Tug shook himself together with a jolt, and struck furiously at the
next ball.

"Strike--two!" sang the umpire.

And now the umpire had upon his lips the fatal words:


For as he looked down the line traced in the air by the ball, he saw
that Tug had misjudged it. But for once science meant suicide; for
though Tug struck wildly, the ball condescendingly curved down and
fell full and fair upon the bat, and danced off again over the first
baseman's head and toward the feet of the right-fielder. This worthy
player ran swiftly for it and bent forward, but he could not reach it.
It struck him a smarting whack on the instep, and bounded off outside
the foul-line; and while he limped painfully after it, there was time
even for the sleepy Sleepy to reach the plate and score a run.

And then the right-fielder, half blinded with pain, threw the ball at
nobody in particular, and it went into the crowd back of third base,
and Tug came in unopposed.

And since the game was now Kingston's, no one waited to see whether
Heady would have knocked a home run or struck out. He was not given a
chance to bat.


There was great rejoicing in Kingston that night, much croaking of
tin horns, and much building of bonfires. The athletic year had been
remarkably successful, and every one realized the vital part played
in that success by the men from Lakerim--the Dozen, who had made some
enemies, as all active people must, and had made many more friends, as
all active people may.

The rejoicing of the Lakerimmers themselves had a faint tang of
regret, for while they were all to go back to the same town together
for their vacation, yet they knew that this would be the last year of
school life they could ever spend together. Next year History, Punk,
Sawed-Off, and Jumbo were to go to college. The others had at least
one more year of preparatory work.

And they thought, too, that this first separation into two parts was
only the beginning of many separations that should finally scatter
them perhaps over the four quarters of the globe.

There was Bobbles, for instance, who had an uncle that was a great
sugar magnate in the Hawaiian Islands, and had offered him a position
there whenever he was ready for it.

B.J. had been promised an appointment to Annapolis, for he would be a
sailor and an officer of Uncle Sam's navy.

And Tug had been offered a chance to try for West Point, and there
were no dangers for him in either the rigid mental or the physical

Pretty, who had shown a wonderful gift for modeling in clay, was going
some day to Paris to study sculpture.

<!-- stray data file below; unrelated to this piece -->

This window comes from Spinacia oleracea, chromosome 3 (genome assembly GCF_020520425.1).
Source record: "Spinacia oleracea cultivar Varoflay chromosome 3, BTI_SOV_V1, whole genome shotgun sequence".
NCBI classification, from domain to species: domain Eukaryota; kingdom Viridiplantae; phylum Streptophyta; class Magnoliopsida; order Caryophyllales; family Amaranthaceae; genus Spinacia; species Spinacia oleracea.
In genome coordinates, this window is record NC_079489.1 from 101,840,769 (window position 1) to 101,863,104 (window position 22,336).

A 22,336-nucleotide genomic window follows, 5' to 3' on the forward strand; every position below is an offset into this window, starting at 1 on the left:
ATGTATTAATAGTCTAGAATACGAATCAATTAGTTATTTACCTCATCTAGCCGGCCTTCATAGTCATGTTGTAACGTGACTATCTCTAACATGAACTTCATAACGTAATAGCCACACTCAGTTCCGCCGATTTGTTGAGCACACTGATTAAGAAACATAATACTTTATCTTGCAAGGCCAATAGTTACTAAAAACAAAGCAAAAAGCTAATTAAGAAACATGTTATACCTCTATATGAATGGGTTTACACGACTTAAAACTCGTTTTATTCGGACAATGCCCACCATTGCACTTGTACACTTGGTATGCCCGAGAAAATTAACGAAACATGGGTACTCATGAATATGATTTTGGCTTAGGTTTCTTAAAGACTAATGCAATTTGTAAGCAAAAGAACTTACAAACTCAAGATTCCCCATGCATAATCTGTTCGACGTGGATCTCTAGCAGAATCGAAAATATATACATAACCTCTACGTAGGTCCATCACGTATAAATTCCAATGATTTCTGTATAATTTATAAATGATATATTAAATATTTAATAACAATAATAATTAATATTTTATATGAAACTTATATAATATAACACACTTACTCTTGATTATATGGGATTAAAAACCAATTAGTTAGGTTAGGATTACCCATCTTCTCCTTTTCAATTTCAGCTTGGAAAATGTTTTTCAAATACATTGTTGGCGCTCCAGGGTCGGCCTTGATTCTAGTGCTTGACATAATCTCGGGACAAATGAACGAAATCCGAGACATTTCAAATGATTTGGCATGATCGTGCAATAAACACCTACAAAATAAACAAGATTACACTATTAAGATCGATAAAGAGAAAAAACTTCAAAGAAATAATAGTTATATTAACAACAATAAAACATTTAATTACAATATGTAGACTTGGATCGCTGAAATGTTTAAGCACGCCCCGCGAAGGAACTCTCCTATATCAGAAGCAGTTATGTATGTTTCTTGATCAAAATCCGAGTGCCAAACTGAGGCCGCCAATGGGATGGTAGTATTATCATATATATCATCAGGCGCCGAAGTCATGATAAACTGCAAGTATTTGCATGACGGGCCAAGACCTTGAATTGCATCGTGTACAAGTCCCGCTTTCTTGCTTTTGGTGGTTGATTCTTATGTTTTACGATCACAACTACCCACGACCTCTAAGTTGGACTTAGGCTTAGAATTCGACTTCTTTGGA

And Quiz looked forward to being a lawyer.

The Twins would go into business, since their father's busy sawmill
property would descend to both of them, and, as they thought it out,
could not very well be divided. Plainly they must make the best of
life together. It promised to be a lively existence, but a pleasant
one withal.

History hoped to be a great writer some day, and Punk would be a
professor of something staid and quiet, Latin most probably.

Sawed-Off and Jumbo had not made up their minds as to just what
the future was to hold for them, but they agreed, that it must be
something in partnership.

Sleepy had never a fancy of what coming years should bring him to do;
he preferred to postpone the unpleasant task of making up his mind,
and only took the trouble to hope that the future would give him
something that offered plenty of time for sleeping and eating.

Late into the night the Twelve sat around a waving bonfire, their eyes
twinkling at the memory of old victories and defeats, of struggles
that were pleasant, whatever their outcome, just because they were

At length Sleepy got himself to his feet with much difficulty.

"Going to bed?" Jumbo sang out.

"Nope," drawled Sleepy, and disappeared into the darkness.

They all smiled at the thought of him, whom none of them respected and
all of them loved.

In a space of time quite short for him, Sleepy returned with an
arm-load of books--the text-books that had given him so much trouble,
and would have given him more had they had the chance offered them.

"Fire's getting low," was all he said, and he dumped the school-books,
every one, into the blaze.

The other Lakerimmers knew that they had passed every examination,
either brilliantly or, at the worst, well enough to scrape through.
Sleepy did not even know whether he had failed or not; but the next
morning he found out that he should sadly need next year those books
that were charred ashes in a corner of the campus, and should have to
replace them out of his spending-money.

That night, however, he was blissful with ignorance, and having made
a pyre of his bookish tormentors, he fell in with the jollity of the

When it grew very late silence gradually fell on the gossipy Twelve.
The beauty of the night and the union of souls seemed to be speech

Finally the fire fell asleep, and with one mind they all rose and,
standing in a circle about glimmering ashes, clasped hands in eternal
friendship, and said:

"Good night!"